As you can see, my app experienced a 6000% growth in users in a matter of days. It recently reached almost 90 users in a single day while staying at around one daily visitor one week earlier.

And even when I spent less time writing posts, the daily user count was over 20, still 20 times more than the daily one single visitor.

Another benefit was that I received plenty of feature requests. For example, I learned that many people would prefer if HighlightCSS could also generate Tailwind classes. I never thought about it, but it totally makes sense. I am currently in the middle of implementing it.

I also received some bug reports. Someone mentioned that the mobile design is a bit off and doesn't fit on their screen. They also sent me a screenshot as proof. I thanked them and made a note that I must fix it later.

Note that just like in the case of website visits, I never asked for feature requests either. They happened organically. When people were interested in my application, they checked it out and wrote some feedback. I just had to make sure it reached the right eyes.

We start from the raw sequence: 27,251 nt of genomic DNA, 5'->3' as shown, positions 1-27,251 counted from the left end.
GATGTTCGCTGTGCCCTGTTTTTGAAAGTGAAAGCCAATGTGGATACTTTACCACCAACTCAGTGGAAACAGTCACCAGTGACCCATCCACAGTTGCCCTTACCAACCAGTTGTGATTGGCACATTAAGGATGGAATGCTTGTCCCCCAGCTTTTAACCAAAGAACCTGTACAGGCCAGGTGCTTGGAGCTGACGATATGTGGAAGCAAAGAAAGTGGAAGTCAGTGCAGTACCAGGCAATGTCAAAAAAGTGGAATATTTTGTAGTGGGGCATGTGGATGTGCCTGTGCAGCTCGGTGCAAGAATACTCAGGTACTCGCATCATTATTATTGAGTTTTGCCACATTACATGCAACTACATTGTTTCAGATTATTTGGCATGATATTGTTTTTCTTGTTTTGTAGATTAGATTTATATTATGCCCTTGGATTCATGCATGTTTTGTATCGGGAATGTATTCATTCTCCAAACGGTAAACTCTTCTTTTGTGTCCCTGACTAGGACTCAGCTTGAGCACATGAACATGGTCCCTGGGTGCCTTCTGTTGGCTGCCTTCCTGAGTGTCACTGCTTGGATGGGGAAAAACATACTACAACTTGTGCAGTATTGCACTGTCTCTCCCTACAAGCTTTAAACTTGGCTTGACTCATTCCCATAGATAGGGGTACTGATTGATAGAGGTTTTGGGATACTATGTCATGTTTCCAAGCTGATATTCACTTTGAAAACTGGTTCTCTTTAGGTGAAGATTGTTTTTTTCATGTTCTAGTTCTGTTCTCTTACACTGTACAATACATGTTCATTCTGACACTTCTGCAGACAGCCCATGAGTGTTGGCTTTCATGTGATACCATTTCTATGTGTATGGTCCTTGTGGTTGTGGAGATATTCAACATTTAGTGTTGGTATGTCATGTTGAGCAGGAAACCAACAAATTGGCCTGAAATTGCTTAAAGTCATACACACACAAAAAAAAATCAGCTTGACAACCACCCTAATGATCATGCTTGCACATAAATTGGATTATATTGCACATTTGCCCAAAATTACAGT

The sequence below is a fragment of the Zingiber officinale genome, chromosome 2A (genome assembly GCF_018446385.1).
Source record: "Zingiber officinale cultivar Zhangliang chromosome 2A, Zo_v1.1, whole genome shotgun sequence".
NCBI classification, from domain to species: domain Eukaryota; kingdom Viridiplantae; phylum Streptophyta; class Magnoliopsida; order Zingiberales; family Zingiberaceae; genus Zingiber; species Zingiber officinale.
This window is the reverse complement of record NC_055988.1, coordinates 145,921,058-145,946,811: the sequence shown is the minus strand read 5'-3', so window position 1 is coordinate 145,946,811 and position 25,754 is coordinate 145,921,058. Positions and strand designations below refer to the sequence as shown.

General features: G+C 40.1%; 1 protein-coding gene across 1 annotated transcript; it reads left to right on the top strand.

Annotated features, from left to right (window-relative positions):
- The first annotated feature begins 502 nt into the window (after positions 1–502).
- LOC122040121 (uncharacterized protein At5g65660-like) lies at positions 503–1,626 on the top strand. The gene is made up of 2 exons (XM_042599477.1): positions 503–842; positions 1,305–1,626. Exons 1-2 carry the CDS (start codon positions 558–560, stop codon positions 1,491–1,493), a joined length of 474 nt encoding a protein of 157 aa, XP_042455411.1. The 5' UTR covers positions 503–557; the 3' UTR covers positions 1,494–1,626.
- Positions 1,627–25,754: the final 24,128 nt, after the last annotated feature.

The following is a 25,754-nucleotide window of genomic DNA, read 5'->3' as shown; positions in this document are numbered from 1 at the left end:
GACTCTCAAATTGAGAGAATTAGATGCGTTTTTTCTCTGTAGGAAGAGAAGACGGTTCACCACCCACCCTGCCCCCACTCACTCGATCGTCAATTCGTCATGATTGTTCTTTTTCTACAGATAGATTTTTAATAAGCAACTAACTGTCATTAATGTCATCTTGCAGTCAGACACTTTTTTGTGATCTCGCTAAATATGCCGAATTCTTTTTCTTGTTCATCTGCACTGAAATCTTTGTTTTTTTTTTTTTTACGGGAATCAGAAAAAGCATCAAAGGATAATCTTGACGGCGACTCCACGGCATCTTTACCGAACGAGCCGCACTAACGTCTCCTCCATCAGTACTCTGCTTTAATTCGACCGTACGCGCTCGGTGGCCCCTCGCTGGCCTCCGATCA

Is Marketing Evil?

This was my thought for a long time. I was scammed in some MLMs back then and I've built apps that already have better alternatives. Not a good track record to have before advertising. The turning point was when I realized that I have to truly believe in what I am promoting. If I am a true enthusiast, I won't feel that I am being pushy, because it will come naturally.

Some of you might think that my strategy is still too aggressive. I am okay with that. I genuinely believe my comments with my links provide value to the readers, and the responses speak for themselves. They usually thank me instead of being mad. The worst I have received so far is no reaction.

I now look at marketing with a different eye. I think it is a must. If I have a product that others can utilize, I am responsible for getting it before their eyes as fast as possible, and marketing is the fastest way to do that.

The Bigger Picture

Before you start following my strategy and get surprised that it might not work as well for you as it did for me, I want to point out a few important things.

First, let's not forget that, at the time of writing this post, I have more than 5500 followers on X. Although I usually write these comments to smaller accounts, they instantly have 5500 times more chance of being seen by anyone than someone else just starting their profile and having 0 followers.